As predicted, our third place is final! This puts us one problem clear of 4th, and tied with second place, which is kinda nice. It also means that Josh, Simon and I are in limbo until early December when wildcard world finals places are allocated — that said, it’s a nice limbo to be in, as it were.

Since Simon lacks a blog, I’m publishing his analyses of problems D and F, as well as H, where his solution TLEd at minute 295…

Problem F was obviously the hidden easy problem (it was full of pointless extra data to make it look more complicated) so I got onto that once the terminal was free. It’s BFS on a graph with vertices representing cities and a connection between two cities iff there is a road which contains both cities.

Problem D: It was very number theoretic. With this one, the months had different lengths which made things complicated unless you just took one month at a time, found the solution for each one and then gave the best solution out of all them. For each month, there was a window of opportunity where a full moon could occur such that the next full moon would be in the same month. So, again, I solved the problem for each day of the month in that window and returned the best for the month. Solving the problem for each day involved solving equations in mod Y, the number of days in a year, which can be done with the help of the extended Euclidean algorithm. Writing a Date class helped keep the thing simple enough to humanly code.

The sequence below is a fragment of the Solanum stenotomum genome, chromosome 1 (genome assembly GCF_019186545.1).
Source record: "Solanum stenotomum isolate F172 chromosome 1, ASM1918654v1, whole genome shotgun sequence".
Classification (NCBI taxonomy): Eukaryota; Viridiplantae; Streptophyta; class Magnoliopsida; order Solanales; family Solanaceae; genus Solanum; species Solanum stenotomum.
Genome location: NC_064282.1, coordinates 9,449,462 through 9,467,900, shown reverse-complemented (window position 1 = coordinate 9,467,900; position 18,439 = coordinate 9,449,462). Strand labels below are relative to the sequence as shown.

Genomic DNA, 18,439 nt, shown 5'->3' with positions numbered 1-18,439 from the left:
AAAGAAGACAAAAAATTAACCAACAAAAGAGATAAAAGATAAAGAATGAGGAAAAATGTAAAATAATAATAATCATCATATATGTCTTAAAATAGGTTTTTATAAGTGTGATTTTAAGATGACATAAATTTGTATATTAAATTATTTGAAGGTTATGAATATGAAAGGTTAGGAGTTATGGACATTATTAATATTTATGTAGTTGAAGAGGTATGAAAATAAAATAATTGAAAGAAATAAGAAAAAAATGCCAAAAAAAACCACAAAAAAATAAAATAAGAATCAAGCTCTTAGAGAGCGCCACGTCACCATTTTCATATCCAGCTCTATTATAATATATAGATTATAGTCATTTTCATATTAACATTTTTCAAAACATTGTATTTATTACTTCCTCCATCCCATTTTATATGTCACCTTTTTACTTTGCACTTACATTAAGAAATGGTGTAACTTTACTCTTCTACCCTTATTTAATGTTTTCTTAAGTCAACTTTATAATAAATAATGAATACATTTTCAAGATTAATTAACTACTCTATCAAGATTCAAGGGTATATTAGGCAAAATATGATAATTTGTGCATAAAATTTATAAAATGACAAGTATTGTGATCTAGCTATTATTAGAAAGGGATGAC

Problem H (unsolved) After getting that out, I looked at the stable marriages problem again. I remembered the algorithm in the last hour of the competition (and felt stupid since it’s simple and the name of the problem is a way of remembering it). I got onto coding it, at the same time as Josh was bashing at problem B. I actually got it working in the last five minutes but in my rush I’d made it O(n^3) instead of O(n^2) and it didn’t cut it.

I guess the last thing to mention is a round of thanks to Mike Cameron-Jones, our site director and coach, as well as Robyn Gibson (our local judge), Tony Gray (who makes everything work here), and Matt Armsby (for passing our printouts, and arranging the food on the table), amongst the many other staff who made the contest possible.